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Foot supination is what occurs when the foot rolls to its outer edge. While this is actually a normal position to pass through while walking, too much of anything isn’t necessarily a good thing.
If foot supination is a normal part of walking, at what point does it become a bad thing? What causes excessive supination? More importantly, how do you correct supination? We’ll answer all of these questions and talk about the best exercises to correction foot supination.
Table of Contents
Normal Foot Supination During Walking
As mentioned above, some degree of foot supination is actually normal and necessary while walking.
Now, we won’t get into too much detail about all the specifics of the walking or the gait cycle, but there are a couple of key points helpful to know.
Generally speaking, the shape of the foot can affect the loading forces when you take a step. Abnormal alignment, such as with excess supination, can create abnormal forces while walking. This can make you more susceptible to pain and injury.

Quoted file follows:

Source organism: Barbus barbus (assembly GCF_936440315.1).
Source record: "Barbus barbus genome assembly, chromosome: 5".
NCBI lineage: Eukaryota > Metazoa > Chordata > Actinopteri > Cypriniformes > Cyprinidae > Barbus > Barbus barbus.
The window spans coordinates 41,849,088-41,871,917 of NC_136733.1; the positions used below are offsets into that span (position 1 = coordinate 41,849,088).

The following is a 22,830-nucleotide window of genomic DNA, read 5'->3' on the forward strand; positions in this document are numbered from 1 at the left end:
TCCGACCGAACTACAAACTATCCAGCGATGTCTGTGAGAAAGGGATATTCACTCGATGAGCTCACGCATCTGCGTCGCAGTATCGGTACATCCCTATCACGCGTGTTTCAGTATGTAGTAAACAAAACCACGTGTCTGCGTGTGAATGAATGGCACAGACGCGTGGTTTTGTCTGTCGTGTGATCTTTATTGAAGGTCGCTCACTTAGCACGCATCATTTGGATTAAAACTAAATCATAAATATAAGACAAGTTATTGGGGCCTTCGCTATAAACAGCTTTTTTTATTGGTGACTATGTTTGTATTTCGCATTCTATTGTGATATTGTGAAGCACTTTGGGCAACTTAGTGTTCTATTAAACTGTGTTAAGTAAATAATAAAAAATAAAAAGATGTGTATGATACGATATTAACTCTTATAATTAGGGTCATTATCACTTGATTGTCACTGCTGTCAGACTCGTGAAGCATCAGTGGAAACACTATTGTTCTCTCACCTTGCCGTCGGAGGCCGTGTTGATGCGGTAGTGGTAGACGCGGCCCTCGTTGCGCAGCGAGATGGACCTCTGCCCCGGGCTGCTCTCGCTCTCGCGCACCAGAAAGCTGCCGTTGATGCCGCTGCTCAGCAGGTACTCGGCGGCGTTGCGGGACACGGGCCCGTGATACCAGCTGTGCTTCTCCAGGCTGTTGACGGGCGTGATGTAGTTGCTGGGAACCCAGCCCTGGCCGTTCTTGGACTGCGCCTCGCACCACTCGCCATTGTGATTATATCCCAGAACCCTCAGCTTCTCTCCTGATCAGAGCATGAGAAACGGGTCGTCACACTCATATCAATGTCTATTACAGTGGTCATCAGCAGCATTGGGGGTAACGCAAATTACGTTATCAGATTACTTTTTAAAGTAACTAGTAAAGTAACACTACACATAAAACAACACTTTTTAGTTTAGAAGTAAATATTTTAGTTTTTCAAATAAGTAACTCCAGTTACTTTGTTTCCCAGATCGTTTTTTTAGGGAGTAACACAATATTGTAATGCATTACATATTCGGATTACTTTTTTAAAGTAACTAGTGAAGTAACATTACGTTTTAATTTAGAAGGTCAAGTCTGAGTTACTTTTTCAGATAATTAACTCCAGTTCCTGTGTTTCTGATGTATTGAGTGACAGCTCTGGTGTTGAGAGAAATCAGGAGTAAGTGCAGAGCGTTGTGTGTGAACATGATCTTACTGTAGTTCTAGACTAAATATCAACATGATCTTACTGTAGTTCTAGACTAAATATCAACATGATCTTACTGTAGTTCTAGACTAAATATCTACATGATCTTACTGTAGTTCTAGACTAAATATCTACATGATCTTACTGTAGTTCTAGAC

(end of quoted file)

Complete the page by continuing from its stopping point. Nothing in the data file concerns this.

When you take a step and reach the point where the foot is flat on the ground, the foot cushions the weight of the body. This helps to absorb shock as you take a step.
As you continue to move forward, the foot keeps moving to propel you forward. It does this by becoming more rigid (this is where natural supination comes in).
Causes of Excessive Supination of the Foot
Foot supination can be causes by the natural structure of the foot and ankle, or it could be related to positional or muscle imbalances.
One of the most common structural issues that contributes to supinated foot postures is high arches. High arches could be the result of the natural alignment and positioning of the foot and ankle bones and/or surrounding soft tissues.